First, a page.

Daniel DelPurgatorio & Mike Smith | 25 mins | DVD | 15 / R
In the world of Watchmen, superheroes are real, and so comics have turned to other avenues; mainly, pirates. Threaded through the novel is a boy reading one of these pirate comics, which we also get to see excerpts from, because it (rather obliquely) mirrors the arc of one of the tale’s major characters. As a comic-within-a-comic — indeed, a comic commenting on a comic — it works well as a conceit. But when it comes to adapting the novel to the big screen, how do you convert that?
In this case, as an animation… which was then removed from the feature. It’s back in the home-video-released Ultimate Cut though, which I’ll cover at a later date. First, what of Tales of the Black Freighter as a standalone animation, which is how it was released in the run up to Watchmen’s theatrical run last year.
Appropriately, the short emulates an ’80s Saturday morning cartoon style… albeit in cinematic widescreen, evocative 5.1 Surround Sound, and with horrific R-rated gore. Yes, this probably wouldn’t actually have been shown on Saturday morning TV, even in America. Nonetheless, considering Watchmen’s ’80s setting, it’s a solid choice for this adaptation, which could well have gone down a more modern-styled route.
The story itself is a bit slight. It barely runs 20 minutes once you take off credits at either end, and even at this length feels a little drawn out. It’s a morality play, one that it would take mere minutes to cover the key points of, including a twist ending that seemed surprising in the original. Knowing what was coming, I can’t say if it’s as surprising on screen as it felt on the page; the cartoon is at the disadvantage of presenting the story in one 20-minute chunk, whereas in the graphic novel it’s scattered in small chunks throughout, delaying the reveal and making it harder to piece together the clues.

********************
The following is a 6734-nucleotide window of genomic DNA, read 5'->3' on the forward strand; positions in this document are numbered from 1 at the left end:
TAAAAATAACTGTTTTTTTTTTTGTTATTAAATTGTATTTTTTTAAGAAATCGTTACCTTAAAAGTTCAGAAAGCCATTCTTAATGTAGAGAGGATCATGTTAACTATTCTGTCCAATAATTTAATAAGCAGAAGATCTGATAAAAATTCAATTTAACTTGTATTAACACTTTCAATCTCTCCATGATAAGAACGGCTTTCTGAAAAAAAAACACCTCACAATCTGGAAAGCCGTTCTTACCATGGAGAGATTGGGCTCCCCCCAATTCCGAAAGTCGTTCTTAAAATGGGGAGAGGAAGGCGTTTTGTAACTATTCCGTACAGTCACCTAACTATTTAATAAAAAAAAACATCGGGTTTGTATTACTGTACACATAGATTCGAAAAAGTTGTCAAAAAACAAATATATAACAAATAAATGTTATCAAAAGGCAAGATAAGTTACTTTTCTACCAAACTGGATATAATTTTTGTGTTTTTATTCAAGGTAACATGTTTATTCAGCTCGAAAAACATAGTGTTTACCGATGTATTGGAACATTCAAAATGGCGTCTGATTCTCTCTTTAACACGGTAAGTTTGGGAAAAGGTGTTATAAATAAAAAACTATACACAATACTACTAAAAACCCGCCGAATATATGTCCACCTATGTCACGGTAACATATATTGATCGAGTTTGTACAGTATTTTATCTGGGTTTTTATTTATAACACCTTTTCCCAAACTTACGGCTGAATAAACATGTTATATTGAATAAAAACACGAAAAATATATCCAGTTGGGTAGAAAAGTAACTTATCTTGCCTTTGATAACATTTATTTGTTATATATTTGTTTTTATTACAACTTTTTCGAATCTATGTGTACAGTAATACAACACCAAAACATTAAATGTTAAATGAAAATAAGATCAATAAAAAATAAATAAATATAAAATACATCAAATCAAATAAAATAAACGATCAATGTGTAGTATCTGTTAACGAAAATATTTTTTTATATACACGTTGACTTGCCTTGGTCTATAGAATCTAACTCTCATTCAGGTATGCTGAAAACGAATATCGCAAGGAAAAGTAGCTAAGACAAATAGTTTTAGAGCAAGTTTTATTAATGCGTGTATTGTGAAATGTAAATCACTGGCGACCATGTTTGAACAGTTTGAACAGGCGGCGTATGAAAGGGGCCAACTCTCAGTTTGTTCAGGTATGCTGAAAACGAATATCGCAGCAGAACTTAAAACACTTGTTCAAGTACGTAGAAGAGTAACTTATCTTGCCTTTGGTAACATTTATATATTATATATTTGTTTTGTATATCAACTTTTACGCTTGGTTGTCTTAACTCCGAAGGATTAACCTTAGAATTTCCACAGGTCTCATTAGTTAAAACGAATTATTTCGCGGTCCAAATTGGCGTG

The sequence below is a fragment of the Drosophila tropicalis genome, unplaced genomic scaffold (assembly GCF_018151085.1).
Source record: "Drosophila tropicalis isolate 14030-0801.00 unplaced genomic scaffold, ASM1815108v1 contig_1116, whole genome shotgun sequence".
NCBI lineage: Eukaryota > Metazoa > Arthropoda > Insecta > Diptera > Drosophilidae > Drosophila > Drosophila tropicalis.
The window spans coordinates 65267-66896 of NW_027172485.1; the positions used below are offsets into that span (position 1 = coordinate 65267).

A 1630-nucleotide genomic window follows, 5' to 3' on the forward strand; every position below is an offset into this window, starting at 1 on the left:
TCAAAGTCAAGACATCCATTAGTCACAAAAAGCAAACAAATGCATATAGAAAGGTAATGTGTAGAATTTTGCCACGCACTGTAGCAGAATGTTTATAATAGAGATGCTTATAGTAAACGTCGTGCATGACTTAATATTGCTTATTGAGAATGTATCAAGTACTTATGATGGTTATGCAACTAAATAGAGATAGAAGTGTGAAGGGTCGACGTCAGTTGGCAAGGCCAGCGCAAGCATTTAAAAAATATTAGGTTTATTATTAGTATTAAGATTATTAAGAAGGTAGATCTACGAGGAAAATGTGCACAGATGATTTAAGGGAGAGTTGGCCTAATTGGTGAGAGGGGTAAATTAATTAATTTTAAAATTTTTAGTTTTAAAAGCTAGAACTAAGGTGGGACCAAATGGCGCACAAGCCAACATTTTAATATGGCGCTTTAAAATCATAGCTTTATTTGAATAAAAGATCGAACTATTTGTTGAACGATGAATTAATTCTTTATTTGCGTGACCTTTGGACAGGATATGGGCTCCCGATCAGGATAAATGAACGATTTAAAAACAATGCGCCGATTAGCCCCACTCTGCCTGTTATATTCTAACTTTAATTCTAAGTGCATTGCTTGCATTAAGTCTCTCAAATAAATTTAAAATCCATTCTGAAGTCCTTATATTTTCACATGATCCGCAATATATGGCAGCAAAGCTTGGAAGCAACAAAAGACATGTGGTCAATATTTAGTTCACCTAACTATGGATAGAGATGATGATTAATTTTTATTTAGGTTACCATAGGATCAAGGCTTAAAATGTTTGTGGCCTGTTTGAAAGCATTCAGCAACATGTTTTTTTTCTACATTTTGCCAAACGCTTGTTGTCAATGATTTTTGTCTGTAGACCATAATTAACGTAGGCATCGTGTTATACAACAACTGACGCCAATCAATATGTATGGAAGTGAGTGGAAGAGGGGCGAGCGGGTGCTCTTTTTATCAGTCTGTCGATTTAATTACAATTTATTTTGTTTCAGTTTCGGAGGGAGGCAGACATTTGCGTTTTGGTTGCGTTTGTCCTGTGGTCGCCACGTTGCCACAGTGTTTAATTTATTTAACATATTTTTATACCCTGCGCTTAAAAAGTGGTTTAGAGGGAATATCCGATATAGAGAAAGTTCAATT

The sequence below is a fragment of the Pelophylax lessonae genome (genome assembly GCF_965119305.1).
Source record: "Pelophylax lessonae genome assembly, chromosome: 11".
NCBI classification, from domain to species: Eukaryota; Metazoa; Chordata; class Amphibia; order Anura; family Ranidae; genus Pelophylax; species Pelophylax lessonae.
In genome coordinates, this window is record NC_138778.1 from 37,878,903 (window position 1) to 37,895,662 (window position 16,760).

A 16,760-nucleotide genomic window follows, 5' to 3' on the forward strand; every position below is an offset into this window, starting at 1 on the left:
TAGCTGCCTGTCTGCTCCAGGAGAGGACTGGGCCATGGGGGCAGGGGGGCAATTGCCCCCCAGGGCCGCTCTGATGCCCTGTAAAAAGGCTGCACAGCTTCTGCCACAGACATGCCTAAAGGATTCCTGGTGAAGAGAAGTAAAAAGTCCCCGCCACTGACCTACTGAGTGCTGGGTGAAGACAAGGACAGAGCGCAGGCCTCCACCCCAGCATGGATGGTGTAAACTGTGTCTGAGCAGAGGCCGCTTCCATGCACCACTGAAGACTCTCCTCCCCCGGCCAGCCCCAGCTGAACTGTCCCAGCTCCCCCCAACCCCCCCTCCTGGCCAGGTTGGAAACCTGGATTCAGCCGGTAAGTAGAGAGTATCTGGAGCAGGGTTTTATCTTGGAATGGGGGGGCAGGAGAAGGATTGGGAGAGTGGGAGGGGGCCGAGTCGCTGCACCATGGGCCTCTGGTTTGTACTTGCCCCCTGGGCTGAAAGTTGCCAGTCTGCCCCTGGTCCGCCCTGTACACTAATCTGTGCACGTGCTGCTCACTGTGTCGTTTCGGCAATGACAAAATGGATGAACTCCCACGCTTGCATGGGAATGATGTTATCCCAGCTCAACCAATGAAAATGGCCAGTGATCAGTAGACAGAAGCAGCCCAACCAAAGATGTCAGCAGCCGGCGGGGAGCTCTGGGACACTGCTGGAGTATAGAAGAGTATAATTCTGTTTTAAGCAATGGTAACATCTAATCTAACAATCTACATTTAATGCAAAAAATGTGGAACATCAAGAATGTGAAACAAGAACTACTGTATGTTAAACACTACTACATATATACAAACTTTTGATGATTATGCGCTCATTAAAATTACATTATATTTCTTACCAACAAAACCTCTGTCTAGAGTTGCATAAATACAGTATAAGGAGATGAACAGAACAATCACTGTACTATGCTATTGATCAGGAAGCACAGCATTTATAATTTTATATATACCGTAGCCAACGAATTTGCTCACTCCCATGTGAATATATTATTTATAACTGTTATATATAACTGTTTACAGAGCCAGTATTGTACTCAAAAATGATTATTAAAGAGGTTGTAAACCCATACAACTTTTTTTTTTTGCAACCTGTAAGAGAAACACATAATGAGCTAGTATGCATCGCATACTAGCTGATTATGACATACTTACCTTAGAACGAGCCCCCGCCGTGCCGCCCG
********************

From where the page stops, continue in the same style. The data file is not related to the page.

Overall, however, I did find the story easier to follow in this form. Perhaps Zack Snyder and Alex Tse’s screenplay strips away some of Alan Moore’s typically pretentious narration, or perhaps it was just the benefit of consuming it in one sitting rather than in morsels woven through an already-complex narrative, but keeping track of what’s happening is easier here. Does it lose something when taken out of that context though? Probably, but then I never felt it added much to the graphic novel in the first place. It’ll be interesting to see how it fits into the film when I finally get round to watching The Ultimate Cut — I already have some reservations waiting to be expressed in my review.
I did enjoy Tales of the Black Freighter, though I wouldn’t readily recommend it to others without specific reason. One can easily imagine it as an episode of an anthology series about this mysterious vessel; indeed, thinking of it that way makes me long to see more episodes. But it’s still an odd tale, one created primarily to serve a purpose alongside the main story of Watchmen. I think it does stand alone, but in doing so it becomes reliant on the final twist, which takes a time coming. I’m not sure how many would be interested in the story if they weren’t fans of the novel or film.
It’s got an excellent song over the end credits, mind. Definitely the highlight.